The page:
So in the sun's core, gamma rays are produced and right away, in the few milimetters, compton scattering happens.

As I understand the compton effect, gamma ray will first collide with free electron, and for the first collision, another gamma ray will be produced(from old one through scattering) - though this gamma ray will have a little bit longer wavelength(though, the difference in wavelengths are so small that new photon is still gamma ray. after so many scattering in the core, at some point, after x collisions, the photon will end up being x-ray.

Question 1: Is the above logic right ?

Question 2: do gamma rays escape the core and move into radiative zone ? or only some very small part of gamma rays reach radiative zone ? or all the photons that reach from core to radiative, they're already x-rays ?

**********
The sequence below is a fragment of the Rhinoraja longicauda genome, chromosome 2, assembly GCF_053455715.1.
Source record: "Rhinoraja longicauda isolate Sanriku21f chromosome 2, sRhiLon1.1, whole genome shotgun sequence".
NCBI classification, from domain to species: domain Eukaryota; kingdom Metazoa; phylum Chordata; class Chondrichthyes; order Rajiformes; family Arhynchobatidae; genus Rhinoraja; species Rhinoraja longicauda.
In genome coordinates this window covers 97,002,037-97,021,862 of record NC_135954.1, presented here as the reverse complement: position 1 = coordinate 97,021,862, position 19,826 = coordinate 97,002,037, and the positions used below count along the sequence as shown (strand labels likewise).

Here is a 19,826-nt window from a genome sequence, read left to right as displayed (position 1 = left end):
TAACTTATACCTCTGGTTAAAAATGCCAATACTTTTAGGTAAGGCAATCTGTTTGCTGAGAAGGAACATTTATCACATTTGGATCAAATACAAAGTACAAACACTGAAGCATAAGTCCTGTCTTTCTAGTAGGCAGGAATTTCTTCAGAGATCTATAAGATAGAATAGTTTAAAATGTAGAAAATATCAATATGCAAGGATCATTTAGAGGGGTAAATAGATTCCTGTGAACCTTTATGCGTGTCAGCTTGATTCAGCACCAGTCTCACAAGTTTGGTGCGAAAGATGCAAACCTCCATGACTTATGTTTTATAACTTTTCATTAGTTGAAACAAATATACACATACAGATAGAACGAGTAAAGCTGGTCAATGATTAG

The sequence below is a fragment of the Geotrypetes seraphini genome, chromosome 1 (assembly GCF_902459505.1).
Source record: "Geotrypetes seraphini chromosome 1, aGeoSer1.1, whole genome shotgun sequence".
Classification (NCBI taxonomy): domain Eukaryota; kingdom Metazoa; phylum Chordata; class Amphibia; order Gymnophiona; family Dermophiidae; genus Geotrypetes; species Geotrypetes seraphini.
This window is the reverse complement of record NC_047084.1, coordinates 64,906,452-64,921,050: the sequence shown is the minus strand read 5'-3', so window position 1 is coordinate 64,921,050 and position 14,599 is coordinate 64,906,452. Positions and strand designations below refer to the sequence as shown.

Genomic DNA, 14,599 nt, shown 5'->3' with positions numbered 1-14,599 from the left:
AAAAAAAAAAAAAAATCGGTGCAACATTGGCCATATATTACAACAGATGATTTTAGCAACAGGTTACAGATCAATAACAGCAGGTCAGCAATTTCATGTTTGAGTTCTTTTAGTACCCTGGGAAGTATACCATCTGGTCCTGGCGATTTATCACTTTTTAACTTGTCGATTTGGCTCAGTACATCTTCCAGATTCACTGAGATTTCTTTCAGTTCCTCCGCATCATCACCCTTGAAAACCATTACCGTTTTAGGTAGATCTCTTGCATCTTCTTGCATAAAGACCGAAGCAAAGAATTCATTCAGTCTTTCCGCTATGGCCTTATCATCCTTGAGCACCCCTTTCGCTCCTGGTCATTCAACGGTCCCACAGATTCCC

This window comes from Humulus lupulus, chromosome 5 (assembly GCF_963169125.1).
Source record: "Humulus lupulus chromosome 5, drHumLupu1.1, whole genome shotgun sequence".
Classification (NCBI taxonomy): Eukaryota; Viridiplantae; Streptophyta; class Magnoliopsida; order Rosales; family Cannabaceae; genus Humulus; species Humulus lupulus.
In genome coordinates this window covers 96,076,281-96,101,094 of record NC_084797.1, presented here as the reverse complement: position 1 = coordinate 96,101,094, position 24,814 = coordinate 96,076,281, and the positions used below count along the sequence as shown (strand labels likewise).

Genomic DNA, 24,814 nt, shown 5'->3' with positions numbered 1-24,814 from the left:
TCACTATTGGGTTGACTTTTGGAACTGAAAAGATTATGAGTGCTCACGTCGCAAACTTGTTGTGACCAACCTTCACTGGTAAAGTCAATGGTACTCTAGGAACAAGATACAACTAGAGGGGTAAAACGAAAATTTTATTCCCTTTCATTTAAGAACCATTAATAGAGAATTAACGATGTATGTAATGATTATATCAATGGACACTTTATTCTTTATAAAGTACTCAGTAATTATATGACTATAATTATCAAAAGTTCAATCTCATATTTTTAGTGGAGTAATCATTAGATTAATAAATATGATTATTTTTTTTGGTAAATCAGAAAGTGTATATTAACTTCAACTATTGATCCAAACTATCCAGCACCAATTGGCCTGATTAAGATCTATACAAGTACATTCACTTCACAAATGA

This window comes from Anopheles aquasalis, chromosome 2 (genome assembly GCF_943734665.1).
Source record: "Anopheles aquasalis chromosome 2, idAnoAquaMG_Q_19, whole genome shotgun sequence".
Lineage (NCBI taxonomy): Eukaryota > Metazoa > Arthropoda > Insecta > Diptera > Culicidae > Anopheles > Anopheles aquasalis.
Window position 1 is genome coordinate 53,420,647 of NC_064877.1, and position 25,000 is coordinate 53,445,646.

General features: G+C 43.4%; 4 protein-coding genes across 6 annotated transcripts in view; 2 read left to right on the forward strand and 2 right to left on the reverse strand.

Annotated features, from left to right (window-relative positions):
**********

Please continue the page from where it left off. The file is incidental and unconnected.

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    $\begingroup$ BTW, stellar fusion doesn't only release energy as gamma photons. A substantial amount of the energy is released as the kinetic energy of the fusion products. $\endgroup$
    – PM 2Ring
    Commented May 1, 2023 at 13:14
  • $\begingroup$ Well fusion itself only produces gamma rays in the sun’s core. Thats what everybody says. Though, due to compton scattering, you go to bigger wavelength photons. $\endgroup$ Commented May 1, 2023 at 13:46
  • $\begingroup$ Giorgi, only part of the fusion output energy is in the form of photons. I have some details (from Wikipedia) here: astronomy.stackexchange.com/a/48281/16685 $\endgroup$
    – PM 2Ring
    Commented May 1, 2023 at 14:16


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